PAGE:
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|Title:||Inconsistent effects of a feature on home prices - Lang's two-market explanation|
|Citation:||Housing Policy Debate, 2008; 19(3):573-582|
|Publisher:||Fannie Mae Foundation|
|Organisation:||Centre for Automotive Safety Research (CASR)|
|T. Paul Hutchinson|
|Abstract:||In his 2005 article “Valuing the Suburbs: Why Some ‘Improvements’ Lower Home Prices,” Robert E. Lang proposes an explanation of why improvements to a home may either add to or detract from its value. He suggests a dual housing market: “one for conventional low-density suburbs, and one for cities and denser suburbs” (8). The former values features implying a natural or less intense use, and the latter values features adding “intensity or utility to a property” (8). This article reinterprets Lang’s explanation as an example of interaction (something having a different effect under one condition than it does under another) arising via summation followed by a nonlinear function of the result. An alternative explanation in terms of the fit between characteristics of a home and its location is also noted.|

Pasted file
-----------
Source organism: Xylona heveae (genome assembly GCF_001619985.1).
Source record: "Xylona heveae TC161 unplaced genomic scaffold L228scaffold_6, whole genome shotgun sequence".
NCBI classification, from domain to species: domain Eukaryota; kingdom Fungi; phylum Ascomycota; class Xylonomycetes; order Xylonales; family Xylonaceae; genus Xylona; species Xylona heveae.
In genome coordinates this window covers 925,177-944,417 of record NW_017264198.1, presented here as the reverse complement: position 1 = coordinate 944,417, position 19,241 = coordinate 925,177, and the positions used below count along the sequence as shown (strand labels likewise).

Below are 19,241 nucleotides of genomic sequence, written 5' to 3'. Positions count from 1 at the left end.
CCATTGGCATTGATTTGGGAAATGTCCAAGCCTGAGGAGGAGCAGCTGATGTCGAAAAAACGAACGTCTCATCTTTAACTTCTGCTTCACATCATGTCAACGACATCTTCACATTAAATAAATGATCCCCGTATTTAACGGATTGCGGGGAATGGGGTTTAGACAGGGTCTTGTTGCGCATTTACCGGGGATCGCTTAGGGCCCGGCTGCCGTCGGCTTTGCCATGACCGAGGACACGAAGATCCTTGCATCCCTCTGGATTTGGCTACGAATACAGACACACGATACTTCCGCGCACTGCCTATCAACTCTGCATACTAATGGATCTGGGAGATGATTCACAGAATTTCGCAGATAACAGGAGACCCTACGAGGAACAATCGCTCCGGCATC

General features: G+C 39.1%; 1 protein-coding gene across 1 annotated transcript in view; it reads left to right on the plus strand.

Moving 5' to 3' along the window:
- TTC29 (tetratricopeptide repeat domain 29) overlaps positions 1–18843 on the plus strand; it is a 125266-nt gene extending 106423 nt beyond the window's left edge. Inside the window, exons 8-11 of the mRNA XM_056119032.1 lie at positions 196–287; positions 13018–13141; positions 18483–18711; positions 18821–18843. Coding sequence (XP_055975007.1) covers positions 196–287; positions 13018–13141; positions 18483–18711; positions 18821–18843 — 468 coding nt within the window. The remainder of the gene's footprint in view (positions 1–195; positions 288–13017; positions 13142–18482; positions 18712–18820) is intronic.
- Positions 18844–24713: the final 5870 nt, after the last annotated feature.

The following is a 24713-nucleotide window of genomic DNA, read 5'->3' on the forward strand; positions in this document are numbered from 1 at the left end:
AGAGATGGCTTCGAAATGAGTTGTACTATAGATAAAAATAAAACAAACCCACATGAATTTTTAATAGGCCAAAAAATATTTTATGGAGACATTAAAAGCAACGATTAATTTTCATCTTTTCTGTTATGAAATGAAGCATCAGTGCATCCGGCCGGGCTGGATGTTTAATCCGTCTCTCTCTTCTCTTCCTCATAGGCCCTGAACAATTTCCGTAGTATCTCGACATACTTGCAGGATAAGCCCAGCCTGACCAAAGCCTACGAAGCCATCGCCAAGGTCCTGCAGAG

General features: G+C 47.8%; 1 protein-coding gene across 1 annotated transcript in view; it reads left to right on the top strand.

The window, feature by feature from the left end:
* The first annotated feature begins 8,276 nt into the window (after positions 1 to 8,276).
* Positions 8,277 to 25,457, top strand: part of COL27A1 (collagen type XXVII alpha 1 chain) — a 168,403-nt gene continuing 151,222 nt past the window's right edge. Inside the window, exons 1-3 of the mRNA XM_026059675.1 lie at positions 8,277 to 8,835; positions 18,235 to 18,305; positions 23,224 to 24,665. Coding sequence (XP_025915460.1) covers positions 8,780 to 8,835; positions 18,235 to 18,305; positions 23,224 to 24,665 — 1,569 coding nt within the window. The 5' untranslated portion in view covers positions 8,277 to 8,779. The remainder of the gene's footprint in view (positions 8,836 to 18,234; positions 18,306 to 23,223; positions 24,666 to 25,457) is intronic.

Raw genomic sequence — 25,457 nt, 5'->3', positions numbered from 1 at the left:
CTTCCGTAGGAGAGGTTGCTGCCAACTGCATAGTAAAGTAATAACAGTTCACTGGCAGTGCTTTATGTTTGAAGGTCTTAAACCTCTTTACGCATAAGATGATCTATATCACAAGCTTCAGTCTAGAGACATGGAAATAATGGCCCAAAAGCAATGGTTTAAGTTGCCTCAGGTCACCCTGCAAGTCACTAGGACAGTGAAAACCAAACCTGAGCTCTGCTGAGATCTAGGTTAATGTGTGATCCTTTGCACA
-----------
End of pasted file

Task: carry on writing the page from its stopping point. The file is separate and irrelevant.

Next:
|Keywords:||Alterations; markets; prices|
|Description:||Published online: 31 Mar 2010|
|Rights:||© 2008 Metropolitan Institute at Virginia Tech. ALL RIGHTS RESERVED.|
|Appears in Collections:||Centre for Automotive Safety Research publications|
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